Also studies showing a profound bias against women in hiring musicians at orchestras. The field switched to holding blinded auditions, down to carpeting the floor where the candidates walked to get the seat behind the screen. This was necessary so the judges could not hear the footsteps and guess male or female.
                        This change to blind auditions lead to a major increase in the number of women in major orchestras. All while the people previously picking performers swearing they were completely unbiased.

                        A review with about 40 references.
                        The Implicit Revolution: Reconceiving the Relation Between Conscious
                        and Unconscious.
                        American Psychologist
                        2017, Vol. 72, No. 9, 861–871

                        Anthony G. Greenwald
                        Mahzarin R. Banaji

                        The legitimate concerns with the IAT revolve around the ability to use it to measure changes in bias. It is unclear whether these biases can be unlearned and thus it is unclear whether the changes in the test mean the biases are better.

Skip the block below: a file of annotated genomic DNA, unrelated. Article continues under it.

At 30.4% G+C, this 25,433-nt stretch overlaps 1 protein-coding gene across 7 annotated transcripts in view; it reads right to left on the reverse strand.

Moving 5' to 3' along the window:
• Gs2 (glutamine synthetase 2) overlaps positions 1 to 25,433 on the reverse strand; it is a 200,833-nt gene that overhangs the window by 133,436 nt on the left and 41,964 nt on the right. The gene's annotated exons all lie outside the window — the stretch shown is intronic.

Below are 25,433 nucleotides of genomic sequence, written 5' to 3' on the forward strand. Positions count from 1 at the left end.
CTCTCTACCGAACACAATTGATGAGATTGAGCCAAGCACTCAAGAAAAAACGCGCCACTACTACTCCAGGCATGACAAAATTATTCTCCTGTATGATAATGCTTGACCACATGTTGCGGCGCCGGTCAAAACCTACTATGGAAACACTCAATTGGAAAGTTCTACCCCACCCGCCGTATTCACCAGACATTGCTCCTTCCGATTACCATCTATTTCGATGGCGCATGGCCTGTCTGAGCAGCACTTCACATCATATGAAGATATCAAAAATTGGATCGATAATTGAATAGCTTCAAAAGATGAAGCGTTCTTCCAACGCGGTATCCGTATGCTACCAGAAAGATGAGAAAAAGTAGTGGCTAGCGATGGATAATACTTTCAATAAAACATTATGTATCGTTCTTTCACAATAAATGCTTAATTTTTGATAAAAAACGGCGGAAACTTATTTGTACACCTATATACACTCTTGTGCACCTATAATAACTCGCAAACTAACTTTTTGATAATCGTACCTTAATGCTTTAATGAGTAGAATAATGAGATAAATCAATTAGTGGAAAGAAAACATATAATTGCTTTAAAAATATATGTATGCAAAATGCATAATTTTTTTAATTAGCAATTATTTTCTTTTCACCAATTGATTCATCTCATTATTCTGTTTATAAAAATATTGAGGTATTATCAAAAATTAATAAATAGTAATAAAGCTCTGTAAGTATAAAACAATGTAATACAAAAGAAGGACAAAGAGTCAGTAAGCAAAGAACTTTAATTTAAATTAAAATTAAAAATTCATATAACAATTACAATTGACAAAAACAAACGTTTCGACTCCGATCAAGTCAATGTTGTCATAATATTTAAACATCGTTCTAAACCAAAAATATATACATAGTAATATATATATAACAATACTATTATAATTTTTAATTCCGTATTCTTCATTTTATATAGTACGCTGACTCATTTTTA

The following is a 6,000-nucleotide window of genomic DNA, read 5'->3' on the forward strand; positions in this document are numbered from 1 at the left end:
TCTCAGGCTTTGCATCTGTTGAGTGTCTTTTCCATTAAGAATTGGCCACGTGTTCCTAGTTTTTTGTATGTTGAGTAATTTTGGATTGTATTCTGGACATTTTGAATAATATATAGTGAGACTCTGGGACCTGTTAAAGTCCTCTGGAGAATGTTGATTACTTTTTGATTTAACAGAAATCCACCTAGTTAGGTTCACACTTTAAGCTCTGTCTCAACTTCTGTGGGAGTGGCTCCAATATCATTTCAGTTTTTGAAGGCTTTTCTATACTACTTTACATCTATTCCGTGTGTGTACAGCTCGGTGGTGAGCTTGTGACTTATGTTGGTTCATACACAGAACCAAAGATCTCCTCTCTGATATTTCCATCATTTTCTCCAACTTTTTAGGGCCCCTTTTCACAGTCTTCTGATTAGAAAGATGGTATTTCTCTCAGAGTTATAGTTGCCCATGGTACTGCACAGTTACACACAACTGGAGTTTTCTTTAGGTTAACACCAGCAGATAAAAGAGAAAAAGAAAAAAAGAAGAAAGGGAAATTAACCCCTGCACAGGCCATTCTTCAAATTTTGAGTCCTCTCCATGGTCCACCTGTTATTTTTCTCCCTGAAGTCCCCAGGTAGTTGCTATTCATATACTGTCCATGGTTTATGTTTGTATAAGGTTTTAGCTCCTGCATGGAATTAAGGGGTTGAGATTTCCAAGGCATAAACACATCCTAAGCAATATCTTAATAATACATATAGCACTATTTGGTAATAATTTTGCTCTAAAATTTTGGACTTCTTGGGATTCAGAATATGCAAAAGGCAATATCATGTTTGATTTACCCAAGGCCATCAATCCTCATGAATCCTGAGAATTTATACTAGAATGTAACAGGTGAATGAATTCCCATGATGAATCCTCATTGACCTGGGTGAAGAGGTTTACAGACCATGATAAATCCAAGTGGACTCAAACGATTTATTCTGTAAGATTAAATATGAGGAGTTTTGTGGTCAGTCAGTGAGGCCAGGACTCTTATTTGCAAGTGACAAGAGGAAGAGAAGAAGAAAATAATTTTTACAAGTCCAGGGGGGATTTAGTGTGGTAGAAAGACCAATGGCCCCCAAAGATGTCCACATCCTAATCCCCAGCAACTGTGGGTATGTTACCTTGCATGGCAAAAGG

It is also unclear the extent to which the IAT predicts actual behavior. It may not capture people's efforts to overcome their assumptions.
                        But it is clear that people think this way and it influences their decisions.

                        Comment


                        • #42
                          Originally posted by Lordosis View Post


                          If everyone is unknowingly biased we are all screwed. I refuse to believe that. Maybe I am optimistic. Maybe I am naive.
                          There is a lot of evidence that the bolded statement is true.

                          As for the italicized statement-I hope that as a physician, you will be persuaded by reading the literature, rather than deciding not to believe something, no matter what the data may say.

                          Comment


                          • #43
                            Originally posted by AR View Post

                            I'm still having a hard time understanding where you think this negative effect on health care for minorities is coming from.

                            It's most definitely not coming from unbiased paragons of virtue such as yourself.

                            Based on your prior responses we're down to

                            1. People who are knowingly racist and just don't tell anyone they are